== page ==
A Closer Look at the Coexistence of Tradition and Choice in Judaism
BY MAYA PARNESS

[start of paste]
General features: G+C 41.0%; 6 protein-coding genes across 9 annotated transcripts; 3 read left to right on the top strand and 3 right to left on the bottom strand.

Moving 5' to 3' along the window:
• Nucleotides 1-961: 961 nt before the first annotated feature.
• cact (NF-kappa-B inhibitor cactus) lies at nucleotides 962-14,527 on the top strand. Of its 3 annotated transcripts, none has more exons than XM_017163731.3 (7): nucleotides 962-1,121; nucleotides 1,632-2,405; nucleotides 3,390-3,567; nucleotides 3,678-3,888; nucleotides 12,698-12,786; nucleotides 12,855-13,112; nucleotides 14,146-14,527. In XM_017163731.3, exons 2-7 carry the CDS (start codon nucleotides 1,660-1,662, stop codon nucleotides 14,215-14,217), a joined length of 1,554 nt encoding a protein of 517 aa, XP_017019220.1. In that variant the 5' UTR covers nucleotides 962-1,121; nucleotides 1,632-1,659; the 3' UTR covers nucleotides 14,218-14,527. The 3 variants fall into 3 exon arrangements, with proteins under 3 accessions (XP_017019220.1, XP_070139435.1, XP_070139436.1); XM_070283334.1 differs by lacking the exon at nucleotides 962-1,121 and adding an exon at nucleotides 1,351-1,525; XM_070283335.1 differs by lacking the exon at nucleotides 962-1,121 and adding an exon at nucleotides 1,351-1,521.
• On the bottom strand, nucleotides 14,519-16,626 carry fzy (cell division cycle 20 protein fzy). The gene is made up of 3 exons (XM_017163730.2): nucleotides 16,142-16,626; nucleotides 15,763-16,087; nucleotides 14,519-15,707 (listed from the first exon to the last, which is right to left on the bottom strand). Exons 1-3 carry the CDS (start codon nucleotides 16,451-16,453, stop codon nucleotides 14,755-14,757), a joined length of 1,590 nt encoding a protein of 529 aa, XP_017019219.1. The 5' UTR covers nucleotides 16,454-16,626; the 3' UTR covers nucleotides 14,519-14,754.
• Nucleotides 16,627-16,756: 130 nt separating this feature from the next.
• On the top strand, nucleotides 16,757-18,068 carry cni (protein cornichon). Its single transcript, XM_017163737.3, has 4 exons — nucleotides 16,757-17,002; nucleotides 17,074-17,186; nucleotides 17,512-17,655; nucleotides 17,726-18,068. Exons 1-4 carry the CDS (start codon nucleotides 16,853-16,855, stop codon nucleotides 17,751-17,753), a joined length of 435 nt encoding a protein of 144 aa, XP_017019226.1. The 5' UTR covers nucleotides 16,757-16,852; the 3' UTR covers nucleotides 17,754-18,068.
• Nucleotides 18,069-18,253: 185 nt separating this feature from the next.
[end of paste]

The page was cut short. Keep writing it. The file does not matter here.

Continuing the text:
Growing up as an Ashkenazi Jewish woman whose family has been in the United States since the early 1900s (a classic Eastern European ancestral Jewish cocktail of Russian, Ukrainian, and Austrian), Fiddler on the Roof has the magical ability to make me feel seen. Now, my practice of Judaism, at least on the surface, is very different from the Jewish practice that Jerry Bock, Joseph Stein, and Sheldon Harnick present in Fiddler. My denomination, the Reform movement, is relatively secular and rooted in individual autonomy within Jewish practice. “So Maya,” you may ask, “how exactly does Fiddler on the Roof speak to your soul this much if it’s so different from the Judaism you know?” The answer to your question is because it’s really not that different. In many ways, Reform Judaism and the Judaism presented in Fiddler are very similar— significantly, they both hold ideas of tradition and choice at their core. To a non-Jewish audience, it might seem as though notions of belonging in Fiddler on the Roof are dependent on the ability of individuals to strictly adhere to Jewish tradition by way of community norms around ethnicity and gender. However, the Judaism presented in Fiddler on the Roof is, in its own way, revolutionary in that it redefines who belongs in the community through its definition of what belongs in the community. In creating space for tradition and choice to not only coexist but to strengthen one another, Fiddler’s Jewish community in turn creates space for anyone to belong so long as they do not actively undermine the community’s core.